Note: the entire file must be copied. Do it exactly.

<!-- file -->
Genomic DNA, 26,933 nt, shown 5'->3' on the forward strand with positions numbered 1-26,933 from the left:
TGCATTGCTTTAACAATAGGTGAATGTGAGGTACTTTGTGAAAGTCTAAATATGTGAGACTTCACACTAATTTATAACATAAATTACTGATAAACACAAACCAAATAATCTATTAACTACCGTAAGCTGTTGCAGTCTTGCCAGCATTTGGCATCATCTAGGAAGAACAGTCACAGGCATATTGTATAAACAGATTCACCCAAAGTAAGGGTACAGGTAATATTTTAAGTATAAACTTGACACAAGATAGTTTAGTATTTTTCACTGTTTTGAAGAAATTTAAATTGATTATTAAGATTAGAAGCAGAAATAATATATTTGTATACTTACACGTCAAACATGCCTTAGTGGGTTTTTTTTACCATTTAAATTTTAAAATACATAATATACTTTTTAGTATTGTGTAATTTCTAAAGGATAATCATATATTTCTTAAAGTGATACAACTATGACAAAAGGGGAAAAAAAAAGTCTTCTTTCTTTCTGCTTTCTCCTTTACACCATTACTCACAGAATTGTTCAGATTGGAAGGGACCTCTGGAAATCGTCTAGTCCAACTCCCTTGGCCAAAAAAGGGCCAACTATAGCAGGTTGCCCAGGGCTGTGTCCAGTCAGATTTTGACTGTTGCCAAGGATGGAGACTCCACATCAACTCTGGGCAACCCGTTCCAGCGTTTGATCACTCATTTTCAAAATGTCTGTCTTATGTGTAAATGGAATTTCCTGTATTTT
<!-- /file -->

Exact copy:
Genomic DNA, 26,933 nt, shown 5'->3' on the forward strand with positions numbered 1-26,933 from the left:
TGCATTGCTTTAACAATAGGTGAATGTGAGGTACTTTGTGAAAGTCTAAATATGTGAGACTTCACACTAATTTATAACATAAATTACTGATAAACACAAACCAAATAATCTATTAACTACCGTAAGCTGTTGCAGTCTTGCCAGCATTTGGCATCATCTAGGAAGAACAGTCACAGGCATATTGTATAAACAGATTCACCCAAAGTAAGGGTACAGGTAATATTTTAAGTATAAACTTGACACAAGATAGTTTAGTATTTTTCACTGTTTTGAAGAAATTTAAATTGATTATTAAGATTAGAAGCAGAAATAATATATTTGTATACTTACACGTCAAACATGCCTTAGTGGGTTTTTTTTACCATTTAAATTTTAAAATACATAATATACTTTTTAGTATTGTGTAATTTCTAAAGGATAATCATATATTTCTTAAAGTGATACAACTATGACAAAAGGGGAAAAAAAAAGTCTTCTTTCTTTCTGCTTTCTCCTTTACACCATTACTCACAGAATTGTTCAGATTGGAAGGGACCTCTGGAAATCGTCTAGTCCAACTCCCTTGGCCAAAAAAGGGCCAACTATAGCAGGTTGCCCAGGGCTGTGTCCAGTCAGATTTTGACTGTTGCCAAGGATGGAGACTCCACATCAACTCTGGGCAACCCGTTCCAGCGTTTGATCACTCATTTTCAAAATGTCTGTCTTATGTGTAAATGGAATTTCCTGTATTTT